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Doc. 68 1/2-the fight at Romney.

A rebel account.

Baltimore, Tuesday, July 2, 1861.
A correspondent in Winchester, Va., has forwarded the following account of the skirmish between the pickets of the Union and rebel forces near Romney It is an extract from a letter addressed to the Hon. J. M. Mason at Winchester, by a gentleman in Col. McDonald's regiment, dated:

Headquaters, Romney, June 27-4 A. M.
Yesterday (Wednesday) Richard Ashby left, with a portion of his command, twenty-one strong, from Capt. T. Ashby's company, on a scouting expedition to Maryland. Dividing his command into three bodies, he, with six men, met a strong force of United States dragoons, regulars, and made a running fight with them, killing a number of the enemy.

Himself and three of his men are missing, but two escaped, and we fear that they have been killed, as their horses were led off by the enemy. Capt. Ashby, who was also scouting with six men, hearing of the fight, immediately started in pursuit to rescue or avenge his brother. On his way he was joined by four of his men, making eleven in all.

They came upon the enemy, 40 strong, hid in a gully filled with brushwood, upon the opposite side of the river, near Patterson's Creek Bridge. The enemy commenced firing upon him, when he ordered a charge, fording the river in the face of a destructive fire, and charging upon and completely routing them, they leaving all their horses behind them. Ashby's loss was two killed and two wounded, and four horses killed. His horse was killed under him.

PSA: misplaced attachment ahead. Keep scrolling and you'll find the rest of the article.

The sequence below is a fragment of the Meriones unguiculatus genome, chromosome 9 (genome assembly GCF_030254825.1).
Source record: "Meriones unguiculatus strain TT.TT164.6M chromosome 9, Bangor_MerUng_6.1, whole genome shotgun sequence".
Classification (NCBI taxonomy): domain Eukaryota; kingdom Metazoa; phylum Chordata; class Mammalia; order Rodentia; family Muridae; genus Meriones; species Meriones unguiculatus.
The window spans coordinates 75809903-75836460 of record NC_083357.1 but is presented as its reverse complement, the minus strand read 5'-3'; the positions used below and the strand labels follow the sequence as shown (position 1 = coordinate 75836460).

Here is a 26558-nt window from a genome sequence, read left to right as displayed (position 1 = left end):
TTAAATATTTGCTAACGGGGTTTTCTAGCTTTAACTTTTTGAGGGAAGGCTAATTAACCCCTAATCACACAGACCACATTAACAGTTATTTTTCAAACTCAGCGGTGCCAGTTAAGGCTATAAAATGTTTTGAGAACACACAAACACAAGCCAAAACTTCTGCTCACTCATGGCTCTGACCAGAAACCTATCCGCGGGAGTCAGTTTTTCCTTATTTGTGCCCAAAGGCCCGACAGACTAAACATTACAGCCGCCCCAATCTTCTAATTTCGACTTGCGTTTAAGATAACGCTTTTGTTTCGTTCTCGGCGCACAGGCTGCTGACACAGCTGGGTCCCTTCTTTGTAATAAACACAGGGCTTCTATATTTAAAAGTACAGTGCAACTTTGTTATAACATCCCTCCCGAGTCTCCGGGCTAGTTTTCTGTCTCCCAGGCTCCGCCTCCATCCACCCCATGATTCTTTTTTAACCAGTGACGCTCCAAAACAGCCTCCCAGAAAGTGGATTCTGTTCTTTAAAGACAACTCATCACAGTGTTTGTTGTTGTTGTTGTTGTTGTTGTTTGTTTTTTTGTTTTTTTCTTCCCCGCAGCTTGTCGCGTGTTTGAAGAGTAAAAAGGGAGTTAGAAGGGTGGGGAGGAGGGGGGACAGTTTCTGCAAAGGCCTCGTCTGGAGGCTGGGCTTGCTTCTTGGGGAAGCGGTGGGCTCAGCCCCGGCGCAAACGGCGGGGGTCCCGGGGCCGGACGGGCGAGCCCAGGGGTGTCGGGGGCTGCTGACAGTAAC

Their loss was eight or ten killed. Ashby secured enough horses, one of which was his brother's, to mount his men; but, owing to his small force, was compelled to leave others behind. Dick Ashby was terribly cut up, one of his eyes being shot out, and his head and neck badly cut by balls.

Upon hearing of the fight, I immediately started for the scene of action, asking the Captain to accompany me, which he willingly did. We went to Ashby's camp, located upon the farm of Col. Washington, six miles from here, but finding that the enemy were in force between us and the wounded men, that they (the enemy) had returned, and that Capt. Ashby had gone in pursuit of them with his whole force and Capt. Myers's company, we returned to this place, and are now waiting to lend our aid at the weakest point.

It is reported that a strong force of the enemy is approaching upon the north-west turnpike. We are not only ready for them, but, having reliable information that the enemy, 100 strong, are posted in Paddy Town, we have sent a force to surprise them. The expedition left before I returned from Ashby's Camp, or I would have joined them.

Captain Ashby had 40 shots fired at him, and his escape was miraculous. His horse was short twice, and killed under him, and he was wounded slightly in the leg, which has not prevented him from pursing the enemy.

This is a fighting regiment, the chaplain and surgeon fighting first and praying and doctoring afterward.

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